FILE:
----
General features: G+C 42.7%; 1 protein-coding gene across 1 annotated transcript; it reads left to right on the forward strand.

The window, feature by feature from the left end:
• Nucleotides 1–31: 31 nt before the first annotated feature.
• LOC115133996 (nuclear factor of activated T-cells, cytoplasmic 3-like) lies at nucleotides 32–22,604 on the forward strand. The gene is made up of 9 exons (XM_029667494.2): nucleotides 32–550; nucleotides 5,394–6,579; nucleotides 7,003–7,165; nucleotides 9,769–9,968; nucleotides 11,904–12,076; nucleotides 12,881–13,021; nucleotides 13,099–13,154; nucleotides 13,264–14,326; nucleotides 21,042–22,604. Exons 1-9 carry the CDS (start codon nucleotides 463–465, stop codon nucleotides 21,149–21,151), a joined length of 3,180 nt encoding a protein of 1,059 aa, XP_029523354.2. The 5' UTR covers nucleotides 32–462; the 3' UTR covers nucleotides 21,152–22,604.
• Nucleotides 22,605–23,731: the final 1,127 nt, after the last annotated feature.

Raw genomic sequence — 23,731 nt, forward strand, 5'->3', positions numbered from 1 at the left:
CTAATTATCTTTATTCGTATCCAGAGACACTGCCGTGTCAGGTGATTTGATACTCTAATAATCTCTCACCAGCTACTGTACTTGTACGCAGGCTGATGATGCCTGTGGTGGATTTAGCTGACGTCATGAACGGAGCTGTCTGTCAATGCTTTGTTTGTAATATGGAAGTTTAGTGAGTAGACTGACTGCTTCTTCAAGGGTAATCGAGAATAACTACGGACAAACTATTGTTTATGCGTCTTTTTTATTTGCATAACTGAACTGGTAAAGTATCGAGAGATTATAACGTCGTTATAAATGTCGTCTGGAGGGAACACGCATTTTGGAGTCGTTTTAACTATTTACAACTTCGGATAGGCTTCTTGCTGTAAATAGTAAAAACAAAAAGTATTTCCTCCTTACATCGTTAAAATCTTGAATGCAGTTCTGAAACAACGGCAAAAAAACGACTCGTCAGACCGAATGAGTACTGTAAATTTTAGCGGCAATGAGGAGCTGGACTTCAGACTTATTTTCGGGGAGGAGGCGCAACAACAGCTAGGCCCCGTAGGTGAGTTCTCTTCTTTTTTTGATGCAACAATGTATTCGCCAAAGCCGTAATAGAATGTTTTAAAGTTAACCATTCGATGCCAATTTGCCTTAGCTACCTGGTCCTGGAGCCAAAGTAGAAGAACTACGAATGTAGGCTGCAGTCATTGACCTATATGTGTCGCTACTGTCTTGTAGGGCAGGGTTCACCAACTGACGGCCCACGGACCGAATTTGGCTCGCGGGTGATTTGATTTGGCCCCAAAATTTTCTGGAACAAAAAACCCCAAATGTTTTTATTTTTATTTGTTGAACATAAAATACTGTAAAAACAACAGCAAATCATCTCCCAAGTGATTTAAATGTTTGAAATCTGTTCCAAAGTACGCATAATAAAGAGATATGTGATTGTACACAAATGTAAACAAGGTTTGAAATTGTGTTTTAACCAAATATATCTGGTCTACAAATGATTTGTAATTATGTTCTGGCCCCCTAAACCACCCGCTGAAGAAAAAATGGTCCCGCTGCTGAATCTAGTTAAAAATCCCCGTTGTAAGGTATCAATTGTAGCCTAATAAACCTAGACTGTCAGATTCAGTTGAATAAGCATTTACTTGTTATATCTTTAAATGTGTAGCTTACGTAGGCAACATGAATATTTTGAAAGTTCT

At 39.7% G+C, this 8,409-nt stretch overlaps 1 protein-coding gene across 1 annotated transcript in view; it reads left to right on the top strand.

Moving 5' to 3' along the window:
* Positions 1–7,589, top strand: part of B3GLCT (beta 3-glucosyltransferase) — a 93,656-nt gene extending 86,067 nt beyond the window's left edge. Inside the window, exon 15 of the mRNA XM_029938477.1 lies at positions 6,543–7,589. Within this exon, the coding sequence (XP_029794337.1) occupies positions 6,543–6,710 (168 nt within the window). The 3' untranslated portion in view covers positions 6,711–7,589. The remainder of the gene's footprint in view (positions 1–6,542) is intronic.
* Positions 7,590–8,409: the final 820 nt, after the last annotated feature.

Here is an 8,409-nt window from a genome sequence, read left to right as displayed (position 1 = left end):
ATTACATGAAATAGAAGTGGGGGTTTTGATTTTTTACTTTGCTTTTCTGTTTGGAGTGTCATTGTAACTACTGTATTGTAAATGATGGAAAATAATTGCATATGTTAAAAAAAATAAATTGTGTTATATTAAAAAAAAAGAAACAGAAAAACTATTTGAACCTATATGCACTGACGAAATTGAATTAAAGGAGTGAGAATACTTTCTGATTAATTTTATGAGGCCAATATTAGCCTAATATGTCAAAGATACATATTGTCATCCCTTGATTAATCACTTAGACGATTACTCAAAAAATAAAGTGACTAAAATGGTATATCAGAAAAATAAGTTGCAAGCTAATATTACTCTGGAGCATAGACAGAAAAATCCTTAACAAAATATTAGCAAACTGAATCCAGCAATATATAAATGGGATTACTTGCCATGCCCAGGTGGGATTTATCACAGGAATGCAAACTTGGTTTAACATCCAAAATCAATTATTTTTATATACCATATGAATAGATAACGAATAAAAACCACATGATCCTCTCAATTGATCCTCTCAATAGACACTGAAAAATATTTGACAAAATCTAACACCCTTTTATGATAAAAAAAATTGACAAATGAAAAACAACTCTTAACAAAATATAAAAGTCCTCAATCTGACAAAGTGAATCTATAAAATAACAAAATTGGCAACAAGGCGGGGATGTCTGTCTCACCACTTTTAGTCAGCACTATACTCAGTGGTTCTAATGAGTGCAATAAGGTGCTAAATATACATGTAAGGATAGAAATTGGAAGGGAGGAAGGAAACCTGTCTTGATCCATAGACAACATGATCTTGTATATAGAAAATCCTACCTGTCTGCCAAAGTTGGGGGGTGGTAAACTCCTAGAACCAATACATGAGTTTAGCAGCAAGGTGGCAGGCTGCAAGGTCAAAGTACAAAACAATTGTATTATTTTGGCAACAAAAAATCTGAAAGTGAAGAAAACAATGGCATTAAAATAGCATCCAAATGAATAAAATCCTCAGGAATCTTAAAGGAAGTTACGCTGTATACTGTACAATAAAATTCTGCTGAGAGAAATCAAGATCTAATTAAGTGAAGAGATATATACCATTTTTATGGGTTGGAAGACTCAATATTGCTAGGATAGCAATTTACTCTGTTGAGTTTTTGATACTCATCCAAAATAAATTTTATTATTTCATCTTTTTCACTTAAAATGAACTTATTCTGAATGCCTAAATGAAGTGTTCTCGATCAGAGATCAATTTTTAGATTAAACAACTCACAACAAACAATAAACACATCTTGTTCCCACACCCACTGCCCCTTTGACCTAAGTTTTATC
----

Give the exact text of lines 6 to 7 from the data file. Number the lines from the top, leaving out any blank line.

Raw genomic sequence — 23,731 nt, forward strand, 5'->3', positions numbered from 1 at the left:
CTAATTATCTTTATTCGTATCCAGAGACACTGCCGTGTCAGGTGATTTGATACTCTAATAATCTCTCACCAGCTACTGTACTTGTACGCAGGCTGATGATGCCTGTGGTGGATTTAGCTGACGTCATGAACGGAGCTGTCTGTCAATGCTTTGTTTGTAATATGGAAGTTTAGTGAGTAGACTGACTGCTTCTTCAAGGGTAATCGAGAATAACTACGGACAAACTATTGTTTATGCGTCTTTTTTATTTGCATAACTGAACTGGTAAAGTATCGAGAGATTATAACGTCGTTATAAATGTCGTCTGGAGGGAACACGCATTTTGGAGTCGTTTTAACTATTTACAACTTCGGATAGGCTTCTTGCTGTAAATAGTAAAAACAAAAAGTATTTCCTCCTTACATCGTTAAAATCTTGAATGCAGTTCTGAAACAACGGCAAAAAAACGACTCGTCAGACCGAATGAGTACTGTAAATTTTAGCGGCAATGAGGAGCTGGACTTCAGACTTATTTTCGGGGAGGAGGCGCAACAACAGCTAGGCCCCGTAGGTGAGTTCTCTTCTTTTTTTGATGCAACAATGTATTCGCCAAAGCCGTAATAGAATGTTTTAAAGTTAACCATTCGATGCCAATTTGCCTTAGCTACCTGGTCCTGGAGCCAAAGTAGAAGAACTACGAATGTAGGCTGCAGTCATTGACCTATATGTGTCGCTACTGTCTTGTAGGGCAGGGTTCACCAACTGACGGCCCACGGACCGAATTTGGCTCGCGGGTGATTTGATTTGGCCCCAAAATTTTCTGGAACAAAAAACCCCAAATGTTTTTATTTTTATTTGTTGAACATAAAATACTGTAAAAACAACAGCAAATCATCTCCCAAGTGATTTAAATGTTTGAAATCTGTTCCAAAGTACGCATAATAAAGAGATATGTGATTGTACACAAATGTAAACAAGGTTTGAAATTGTGTTTTAACCAAATATATCTGGTCTACAAATGATTTGTAATTATGTTCTGGCCCCCTAAACCACCCGCTGAAGAAAAAATGGTCCCGCTGCTGAATCTAGTTAAAAATCCCCGTTGTAAGGTATCAATTGTAGCCTAATAAACCTAGACTGTCAGATTCAGTTGAATAAGCATTTACTTGTTATATCTTTAAATGTGTAGCTTACGTAGGCAACATGAATATTTTGAAAGTTCT